Want to control your 3D model animation with your body, Minority Report style? We’ve got you covered. Today, Microsoft Open Technologies released the open source project Kinect Common Bridge for Kinect for Windows.
To learn more about this release and access the project on GitHub, visit out post on our new blog: http://aka.ms/kinectcommonbridgeblog
Microsoft Open Technologies, Inc., has released the October preview of the Windows Azure Plugin for Eclipse with Java. This release includes multiple updates since our September release, including support for version 2.2 of the Windows Azure SDK, and some changes to eclipse version support and how JDKs and App Servers are deployed. For full details, have a look at the documentation update.
Today’s release includes an update for the new OpenJDK build for Windows Azure from Azul, new Application Server version (Jetty 9), and a few improvements to increase the speed and convenience of configuring and deploying your Java code to Windows Azure.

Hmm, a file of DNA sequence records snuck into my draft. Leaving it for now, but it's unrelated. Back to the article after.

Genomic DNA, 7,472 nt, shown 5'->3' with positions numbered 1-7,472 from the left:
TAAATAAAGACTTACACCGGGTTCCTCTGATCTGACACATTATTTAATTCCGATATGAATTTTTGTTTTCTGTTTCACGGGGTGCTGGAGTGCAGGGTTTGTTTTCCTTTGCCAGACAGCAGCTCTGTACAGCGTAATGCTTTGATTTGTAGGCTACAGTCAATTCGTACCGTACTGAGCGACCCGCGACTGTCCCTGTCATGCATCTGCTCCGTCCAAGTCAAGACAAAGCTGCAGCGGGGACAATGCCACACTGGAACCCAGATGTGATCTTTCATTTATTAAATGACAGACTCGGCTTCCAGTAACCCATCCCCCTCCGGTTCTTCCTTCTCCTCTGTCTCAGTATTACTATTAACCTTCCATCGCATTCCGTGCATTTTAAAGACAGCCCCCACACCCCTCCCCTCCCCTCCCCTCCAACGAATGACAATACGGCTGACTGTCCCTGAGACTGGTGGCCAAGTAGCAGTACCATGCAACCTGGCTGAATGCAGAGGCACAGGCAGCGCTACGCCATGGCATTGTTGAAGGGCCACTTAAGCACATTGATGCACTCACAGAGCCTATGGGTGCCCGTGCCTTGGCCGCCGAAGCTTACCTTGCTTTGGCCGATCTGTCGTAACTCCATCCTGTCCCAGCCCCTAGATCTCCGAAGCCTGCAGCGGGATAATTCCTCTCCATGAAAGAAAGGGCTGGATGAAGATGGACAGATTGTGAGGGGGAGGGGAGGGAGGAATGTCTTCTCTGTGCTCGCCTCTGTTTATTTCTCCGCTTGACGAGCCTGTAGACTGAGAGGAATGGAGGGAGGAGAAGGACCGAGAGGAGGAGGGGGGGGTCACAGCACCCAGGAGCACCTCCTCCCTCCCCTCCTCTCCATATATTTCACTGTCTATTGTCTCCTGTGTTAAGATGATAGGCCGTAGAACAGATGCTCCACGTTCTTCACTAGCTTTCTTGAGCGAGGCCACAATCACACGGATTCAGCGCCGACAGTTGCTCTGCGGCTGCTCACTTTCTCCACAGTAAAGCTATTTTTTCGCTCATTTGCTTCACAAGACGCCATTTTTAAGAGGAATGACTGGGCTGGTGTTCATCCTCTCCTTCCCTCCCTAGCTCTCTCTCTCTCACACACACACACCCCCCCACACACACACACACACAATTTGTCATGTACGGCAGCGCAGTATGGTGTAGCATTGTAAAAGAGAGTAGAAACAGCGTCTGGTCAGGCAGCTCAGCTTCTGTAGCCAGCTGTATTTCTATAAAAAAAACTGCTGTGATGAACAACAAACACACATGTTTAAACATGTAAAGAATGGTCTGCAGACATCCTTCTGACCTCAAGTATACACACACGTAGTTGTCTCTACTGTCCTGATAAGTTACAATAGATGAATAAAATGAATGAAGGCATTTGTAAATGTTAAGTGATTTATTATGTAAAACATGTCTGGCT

In July we announced a partnership with Azul Systems, and in September Azul Systems released Zulu, an OpenJDK Build for Windows Azure leveraging the latest advancements from the open source community. At that time, Zulu became an option under the 3rd party JDK Deployment Project options, so you would not have to find and upload it to make it part of your deployment package. Now, Zulu (OpenJDK v7 based offering) update 40 is the latest available option there.
Here’s an example of the new JDK selection, showing a deployment being configured with the latest version of Zulu selected to be part of the deployment package: